London Drugs confirms employee information held for ransom

London Drugs confirmed that some of its employees’ information was compromised and held for ransom after a cybersecurity incident that closed stores in Western Canada weeks ago.

In a statement to CityNews on Tuesday, the company says it was the victim of an attack orchestrated by a “sophisticated group of global cybercriminals.”

According to BC cybersecurity threat analyst Brett Callow of Emsisoft, the criminals are asking for $25 million within 48 hours or else the group will release the stolen data.

“With endless revenue, greedy drug companies are only willing to pay $8 million, help someone help poor drug companies raise another $17 million,” reads an anonymous post Callow found on a dark website.

London Drugs has not confirmed the amount of the ransom, nor the nature or extent of employee personal information affected.

“Through our ongoing investigation, we are now aware that London Drugs has been identified by cybercriminals on the dark web as a victim of the exfiltration of files from its corporate headquarters, some of which may contain employee information,” it said. the company.

The retailer says it has no indication yet that patient or customer databases were compromised in the attack.

He added that “our primary employee-specific databases also do not appear to be compromised.”

London Drugs says it is “neither willing nor able” to pay the ransom the group is demanding.

“We recognize that these criminals may leak corporate files stolen from London Drugs, some of which may contain employee information on the dark web. “This is deeply concerning and London Drugs is taking all available measures to mitigate any impact of these criminal acts, including notifying all current employees whose personal information could potentially be affected,” he said.

It says its review is underway and that the company has provided 24 months of free credit monitoring and identity theft protection services to all current employees, “regardless of whether or not any of their data is ultimately discovered to be compromised.” “.

Cybersecurity experts say more needs to be done to combat cybercrime

Professor Richard Frank, director of the International Cybercrime Research Center at Simon Fraser University, says a ransom is typically requested when your data has not been returned or there is a threat of disclosure to the public.

From their understanding, London Drugs being back up and running means they will most likely get their data back, but they face the threat of it being disclosed.

“If London Drugs supposedly didn’t pay, then hackers could reveal the data,” Frank said.

The expert says the risk here depends on what the hackers specifically obtained.

“If it is employee data, then the employees or their private data will be on the Internet. They could be targeted by phishing attempts in the future, or maybe contain some sensitive medical data,” he said. “I doubt it, but it’s usually credit card details.”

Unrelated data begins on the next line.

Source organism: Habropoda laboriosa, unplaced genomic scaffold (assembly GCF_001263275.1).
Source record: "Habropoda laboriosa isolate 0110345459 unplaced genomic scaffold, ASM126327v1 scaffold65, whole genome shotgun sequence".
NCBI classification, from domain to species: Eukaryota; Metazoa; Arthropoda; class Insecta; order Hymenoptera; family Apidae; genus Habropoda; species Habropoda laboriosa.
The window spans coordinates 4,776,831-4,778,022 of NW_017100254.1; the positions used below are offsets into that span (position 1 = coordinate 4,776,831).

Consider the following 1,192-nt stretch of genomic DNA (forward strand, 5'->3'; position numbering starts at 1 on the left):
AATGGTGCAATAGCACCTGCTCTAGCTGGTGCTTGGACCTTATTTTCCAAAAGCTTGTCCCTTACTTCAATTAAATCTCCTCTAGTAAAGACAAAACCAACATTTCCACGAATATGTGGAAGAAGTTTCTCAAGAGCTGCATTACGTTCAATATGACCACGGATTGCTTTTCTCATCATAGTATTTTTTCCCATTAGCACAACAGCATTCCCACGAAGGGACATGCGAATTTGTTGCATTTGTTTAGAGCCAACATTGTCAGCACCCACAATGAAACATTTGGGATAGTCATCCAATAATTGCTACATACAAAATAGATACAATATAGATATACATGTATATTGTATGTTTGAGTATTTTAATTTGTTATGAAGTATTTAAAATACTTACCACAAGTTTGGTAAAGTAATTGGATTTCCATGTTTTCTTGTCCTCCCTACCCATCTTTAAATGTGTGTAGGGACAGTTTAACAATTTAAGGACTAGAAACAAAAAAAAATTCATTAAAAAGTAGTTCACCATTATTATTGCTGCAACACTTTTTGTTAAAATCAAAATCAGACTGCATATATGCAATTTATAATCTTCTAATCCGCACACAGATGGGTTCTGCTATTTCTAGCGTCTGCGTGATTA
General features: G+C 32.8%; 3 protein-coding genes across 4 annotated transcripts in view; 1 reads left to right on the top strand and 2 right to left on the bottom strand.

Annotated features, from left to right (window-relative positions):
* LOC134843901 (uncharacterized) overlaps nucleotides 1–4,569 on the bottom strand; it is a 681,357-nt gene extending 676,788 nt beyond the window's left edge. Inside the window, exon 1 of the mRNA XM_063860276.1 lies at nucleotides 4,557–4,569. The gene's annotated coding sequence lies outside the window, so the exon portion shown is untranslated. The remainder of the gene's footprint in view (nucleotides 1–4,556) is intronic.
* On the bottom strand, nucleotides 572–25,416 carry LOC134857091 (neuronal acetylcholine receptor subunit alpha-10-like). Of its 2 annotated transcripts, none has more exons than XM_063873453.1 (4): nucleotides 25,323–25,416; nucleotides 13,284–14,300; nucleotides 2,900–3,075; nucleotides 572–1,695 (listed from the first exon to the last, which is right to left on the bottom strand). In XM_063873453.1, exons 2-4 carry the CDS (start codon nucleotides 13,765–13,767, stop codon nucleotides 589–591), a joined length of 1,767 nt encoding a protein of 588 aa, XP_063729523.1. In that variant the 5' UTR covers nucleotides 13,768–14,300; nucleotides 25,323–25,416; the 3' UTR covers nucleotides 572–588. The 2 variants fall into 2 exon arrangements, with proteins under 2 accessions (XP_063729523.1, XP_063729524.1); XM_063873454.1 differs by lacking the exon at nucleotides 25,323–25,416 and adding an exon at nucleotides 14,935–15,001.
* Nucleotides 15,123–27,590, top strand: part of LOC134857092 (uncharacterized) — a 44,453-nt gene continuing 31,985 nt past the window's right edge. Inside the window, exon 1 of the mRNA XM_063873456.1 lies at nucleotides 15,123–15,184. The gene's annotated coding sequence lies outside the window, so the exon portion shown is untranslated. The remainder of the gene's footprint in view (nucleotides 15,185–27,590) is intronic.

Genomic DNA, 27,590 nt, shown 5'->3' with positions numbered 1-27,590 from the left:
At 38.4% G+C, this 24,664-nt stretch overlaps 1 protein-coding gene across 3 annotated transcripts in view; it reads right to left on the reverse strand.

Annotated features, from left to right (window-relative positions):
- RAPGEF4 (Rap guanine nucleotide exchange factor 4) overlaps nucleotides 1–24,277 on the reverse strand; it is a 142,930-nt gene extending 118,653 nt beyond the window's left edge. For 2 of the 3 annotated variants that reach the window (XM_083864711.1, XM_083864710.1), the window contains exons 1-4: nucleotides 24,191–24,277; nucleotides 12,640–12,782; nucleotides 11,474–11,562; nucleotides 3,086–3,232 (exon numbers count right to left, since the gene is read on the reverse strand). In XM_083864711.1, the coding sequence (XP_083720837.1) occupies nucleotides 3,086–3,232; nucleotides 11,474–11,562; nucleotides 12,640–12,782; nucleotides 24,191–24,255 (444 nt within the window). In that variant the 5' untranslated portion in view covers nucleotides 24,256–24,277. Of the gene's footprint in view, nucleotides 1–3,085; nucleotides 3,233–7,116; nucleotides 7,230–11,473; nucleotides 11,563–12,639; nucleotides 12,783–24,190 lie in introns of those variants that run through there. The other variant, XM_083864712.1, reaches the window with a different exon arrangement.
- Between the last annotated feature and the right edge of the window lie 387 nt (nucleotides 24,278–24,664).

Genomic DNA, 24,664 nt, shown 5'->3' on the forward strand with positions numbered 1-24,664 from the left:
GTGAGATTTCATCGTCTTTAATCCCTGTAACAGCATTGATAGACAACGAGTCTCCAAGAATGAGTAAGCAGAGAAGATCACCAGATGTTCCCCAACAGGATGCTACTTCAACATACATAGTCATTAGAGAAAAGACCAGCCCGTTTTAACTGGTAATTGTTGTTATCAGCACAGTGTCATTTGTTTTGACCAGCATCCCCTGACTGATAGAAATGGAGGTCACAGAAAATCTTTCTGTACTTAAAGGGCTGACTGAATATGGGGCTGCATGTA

Frank says that, as far as he knows, it is employee data that is being compromised in this case, not customer data.

He says organizations like these typically get hacked if someone falls for a phishing email.

“Typically, 90 percent of these attacks start with a phishing email that has an invoice, attachment or link,” he said. “Whoever clicks on it downloads malware from a malicious website.”

Frank says that once malware is downloaded to someone’s computer, hackers can access the data on their computers.

“My feeling is that it was London Drugs’ turn, they were not explicitly targeted, it was simply their turn to be compromised,” he said. “Probably someone within London Drugs clicked on it and was compromised.”

Dominic Vogel, another cybersecurity expert, says that Lockbit, the cybercriminals behind the London Drugs attack, is a ransomware group based in Russia.

Vogel says ransomware groups look for weaknesses in the cybersecurity system and there are many ways they can attack.

“There are many different paths to an organization,” Vogel said. “Whether it’s a missing security patch or an insecure configuration, are there multiple ways they can get in, someone clicking on a link they shouldn’t have?”

Vogel says there is a greater need for government regulation to eliminate ransomware.

“More pressure needs to be put at the federal and provincial levels,” he said. “So we can make sure cybersecurity has the proper regulations it needs.”

Vogel says investing in digital data protection is an expensive undertaking and the government should try to support small and medium-sized organizations to do so.

“Especially in retail, where margins are important, something like cybersecurity won’t necessarily be the highest priority,” he said. “It is very important that we, as citizens, put pressure on the different levels of government to do more to support.”

Vogel says we live in a different era where crimes happen digitally, so more needs to be done to protect digital stores.